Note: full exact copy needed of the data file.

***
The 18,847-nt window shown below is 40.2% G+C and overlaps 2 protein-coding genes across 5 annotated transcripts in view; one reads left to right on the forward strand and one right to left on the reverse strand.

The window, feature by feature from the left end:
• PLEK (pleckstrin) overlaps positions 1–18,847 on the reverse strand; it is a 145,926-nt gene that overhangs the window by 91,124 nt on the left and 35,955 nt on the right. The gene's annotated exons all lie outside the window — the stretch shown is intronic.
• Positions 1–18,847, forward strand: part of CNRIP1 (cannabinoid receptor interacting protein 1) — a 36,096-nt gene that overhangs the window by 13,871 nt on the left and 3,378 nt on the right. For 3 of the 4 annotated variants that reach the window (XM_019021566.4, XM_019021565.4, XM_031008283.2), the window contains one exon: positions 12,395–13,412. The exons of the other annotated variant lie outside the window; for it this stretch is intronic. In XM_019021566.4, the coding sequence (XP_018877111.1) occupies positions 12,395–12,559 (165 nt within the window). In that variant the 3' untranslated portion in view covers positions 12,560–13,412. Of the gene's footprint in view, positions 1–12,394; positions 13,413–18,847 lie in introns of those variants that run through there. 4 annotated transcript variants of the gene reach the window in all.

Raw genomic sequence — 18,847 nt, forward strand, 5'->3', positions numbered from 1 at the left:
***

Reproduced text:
The 18,847-nt window shown below is 40.2% G+C and overlaps 2 protein-coding genes across 5 annotated transcripts in view; one reads left to right on the forward strand and one right to left on the reverse strand.

The window, feature by feature from the left end:
• PLEK (pleckstrin) overlaps positions 1–18,847 on the reverse strand; it is a 145,926-nt gene that overhangs the window by 91,124 nt on the left and 35,955 nt on the right. The gene's annotated exons all lie outside the window — the stretch shown is intronic.
• Positions 1–18,847, forward strand: part of CNRIP1 (cannabinoid receptor interacting protein 1) — a 36,096-nt gene that overhangs the window by 13,871 nt on the left and 3,378 nt on the right. For 3 of the 4 annotated variants that reach the window (XM_019021566.4, XM_019021565.4, XM_031008283.2), the window contains one exon: positions 12,395–13,412. The exons of the other annotated variant lie outside the window; for it this stretch is intronic. In XM_019021566.4, the coding sequence (XP_018877111.1) occupies positions 12,395–12,559 (165 nt within the window). In that variant the 3' untranslated portion in view covers positions 12,560–13,412. Of the gene's footprint in view, positions 1–12,394; positions 13,413–18,847 lie in introns of those variants that run through there. 4 annotated transcript variants of the gene reach the window in all.

Raw genomic sequence — 18,847 nt, forward strand, 5'->3', positions numbered from 1 at the left: